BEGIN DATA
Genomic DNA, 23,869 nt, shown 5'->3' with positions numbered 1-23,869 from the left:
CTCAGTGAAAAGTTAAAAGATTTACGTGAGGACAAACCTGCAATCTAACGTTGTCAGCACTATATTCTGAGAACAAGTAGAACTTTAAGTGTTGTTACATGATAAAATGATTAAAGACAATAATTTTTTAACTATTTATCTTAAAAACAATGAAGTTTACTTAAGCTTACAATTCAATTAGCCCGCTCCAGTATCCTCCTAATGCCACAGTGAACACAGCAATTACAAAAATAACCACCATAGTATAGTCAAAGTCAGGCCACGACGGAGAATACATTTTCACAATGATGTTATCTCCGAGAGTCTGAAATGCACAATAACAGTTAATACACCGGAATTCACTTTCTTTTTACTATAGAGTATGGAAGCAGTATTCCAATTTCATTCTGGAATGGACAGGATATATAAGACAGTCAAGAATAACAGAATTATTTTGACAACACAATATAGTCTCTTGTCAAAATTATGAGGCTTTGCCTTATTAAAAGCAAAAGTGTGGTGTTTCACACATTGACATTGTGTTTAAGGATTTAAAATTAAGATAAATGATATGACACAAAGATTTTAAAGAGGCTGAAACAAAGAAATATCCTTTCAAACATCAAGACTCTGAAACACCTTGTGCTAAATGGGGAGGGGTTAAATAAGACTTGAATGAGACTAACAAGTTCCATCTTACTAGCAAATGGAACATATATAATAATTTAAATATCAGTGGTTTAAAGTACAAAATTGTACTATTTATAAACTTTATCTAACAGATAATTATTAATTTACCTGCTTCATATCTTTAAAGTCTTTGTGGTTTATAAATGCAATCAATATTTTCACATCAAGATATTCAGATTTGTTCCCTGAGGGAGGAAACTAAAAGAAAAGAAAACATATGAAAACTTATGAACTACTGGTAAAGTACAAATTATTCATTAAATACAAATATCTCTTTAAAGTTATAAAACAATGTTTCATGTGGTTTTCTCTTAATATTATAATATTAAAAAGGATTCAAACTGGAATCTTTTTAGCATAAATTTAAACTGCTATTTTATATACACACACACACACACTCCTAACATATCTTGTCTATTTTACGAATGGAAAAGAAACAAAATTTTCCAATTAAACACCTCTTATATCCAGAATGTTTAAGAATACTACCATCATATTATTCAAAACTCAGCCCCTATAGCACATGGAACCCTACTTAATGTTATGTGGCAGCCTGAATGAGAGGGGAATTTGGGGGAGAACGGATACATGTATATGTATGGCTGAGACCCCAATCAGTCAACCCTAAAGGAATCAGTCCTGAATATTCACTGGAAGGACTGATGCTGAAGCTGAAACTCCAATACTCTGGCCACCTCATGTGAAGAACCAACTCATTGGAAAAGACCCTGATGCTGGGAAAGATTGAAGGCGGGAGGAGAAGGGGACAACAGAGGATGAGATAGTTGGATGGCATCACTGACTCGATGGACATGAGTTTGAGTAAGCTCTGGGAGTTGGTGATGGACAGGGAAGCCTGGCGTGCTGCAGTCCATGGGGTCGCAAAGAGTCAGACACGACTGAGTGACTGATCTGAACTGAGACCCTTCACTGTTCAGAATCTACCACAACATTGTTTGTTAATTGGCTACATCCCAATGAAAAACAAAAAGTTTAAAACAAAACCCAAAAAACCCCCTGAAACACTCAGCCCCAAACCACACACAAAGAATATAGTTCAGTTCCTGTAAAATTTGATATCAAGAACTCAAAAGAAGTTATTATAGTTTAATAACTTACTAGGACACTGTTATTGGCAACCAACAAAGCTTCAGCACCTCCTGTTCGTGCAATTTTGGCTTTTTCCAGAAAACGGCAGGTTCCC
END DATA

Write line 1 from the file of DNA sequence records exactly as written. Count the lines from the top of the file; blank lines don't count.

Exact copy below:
Genomic DNA, 23,869 nt, shown 5'->3' with positions numbered 1-23,869 from the left: